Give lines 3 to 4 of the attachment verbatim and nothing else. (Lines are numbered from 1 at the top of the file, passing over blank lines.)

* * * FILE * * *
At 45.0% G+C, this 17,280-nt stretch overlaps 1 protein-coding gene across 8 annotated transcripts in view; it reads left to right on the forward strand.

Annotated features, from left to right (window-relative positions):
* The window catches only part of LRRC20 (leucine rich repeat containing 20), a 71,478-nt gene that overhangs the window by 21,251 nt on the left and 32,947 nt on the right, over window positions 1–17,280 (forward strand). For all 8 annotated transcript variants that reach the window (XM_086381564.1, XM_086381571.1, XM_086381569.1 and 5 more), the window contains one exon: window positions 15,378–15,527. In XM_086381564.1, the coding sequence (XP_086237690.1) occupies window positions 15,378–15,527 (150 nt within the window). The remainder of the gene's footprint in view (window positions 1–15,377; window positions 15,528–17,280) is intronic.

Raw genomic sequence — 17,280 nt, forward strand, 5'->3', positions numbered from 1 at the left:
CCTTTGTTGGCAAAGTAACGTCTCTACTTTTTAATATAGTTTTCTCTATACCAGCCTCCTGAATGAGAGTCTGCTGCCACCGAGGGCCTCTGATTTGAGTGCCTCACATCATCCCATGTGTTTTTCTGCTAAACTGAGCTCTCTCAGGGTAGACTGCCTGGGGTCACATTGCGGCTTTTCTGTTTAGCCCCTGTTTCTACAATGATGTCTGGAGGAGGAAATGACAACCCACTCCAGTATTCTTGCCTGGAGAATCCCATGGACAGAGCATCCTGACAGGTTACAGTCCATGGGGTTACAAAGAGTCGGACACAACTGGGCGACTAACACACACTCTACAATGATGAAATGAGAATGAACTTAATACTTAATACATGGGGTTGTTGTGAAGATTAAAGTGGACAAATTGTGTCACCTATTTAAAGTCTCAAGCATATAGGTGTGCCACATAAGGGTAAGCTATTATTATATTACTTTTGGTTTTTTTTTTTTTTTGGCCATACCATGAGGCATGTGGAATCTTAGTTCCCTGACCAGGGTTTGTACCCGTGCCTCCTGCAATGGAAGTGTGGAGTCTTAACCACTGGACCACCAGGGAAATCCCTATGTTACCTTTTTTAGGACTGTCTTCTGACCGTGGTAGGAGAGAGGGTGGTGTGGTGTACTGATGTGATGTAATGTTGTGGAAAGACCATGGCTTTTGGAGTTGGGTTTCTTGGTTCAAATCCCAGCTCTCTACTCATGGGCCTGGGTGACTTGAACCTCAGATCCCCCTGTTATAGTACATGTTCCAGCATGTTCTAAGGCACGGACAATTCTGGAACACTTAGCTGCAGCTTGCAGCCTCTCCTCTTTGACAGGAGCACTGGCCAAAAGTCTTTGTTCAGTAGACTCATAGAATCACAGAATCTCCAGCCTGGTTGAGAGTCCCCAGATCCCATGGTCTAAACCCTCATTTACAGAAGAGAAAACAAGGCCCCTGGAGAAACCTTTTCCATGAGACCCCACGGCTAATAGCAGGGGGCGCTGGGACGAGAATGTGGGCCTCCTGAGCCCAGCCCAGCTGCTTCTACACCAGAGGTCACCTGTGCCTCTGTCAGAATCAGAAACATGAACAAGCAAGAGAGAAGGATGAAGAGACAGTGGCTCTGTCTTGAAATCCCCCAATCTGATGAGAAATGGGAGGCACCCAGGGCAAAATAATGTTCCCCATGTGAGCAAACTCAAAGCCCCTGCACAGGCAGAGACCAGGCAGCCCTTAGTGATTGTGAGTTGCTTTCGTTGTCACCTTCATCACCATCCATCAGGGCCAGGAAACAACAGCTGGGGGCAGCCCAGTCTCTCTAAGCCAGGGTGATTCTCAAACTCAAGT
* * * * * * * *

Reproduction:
* The window catches only part of LRRC20 (leucine rich repeat containing 20), a 71,478-nt gene that overhangs the window by 21,251 nt on the left and 32,947 nt on the right, over window positions 1–17,280 (forward strand). For all 8 annotated transcript variants that reach the window (XM_086381564.1, XM_086381571.1, XM_086381569.1 and 5 more), the window contains one exon: window positions 15,378–15,527. In XM_086381564.1, the coding sequence (XP_086237690.1) occupies window positions 15,378–15,527 (150 nt within the window). The remainder of the gene's footprint in view (window positions 1–15,377; window positions 15,528–17,280) is intronic.

Raw genomic sequence — 17,280 nt, forward strand, 5'->3', positions numbered from 1 at the left: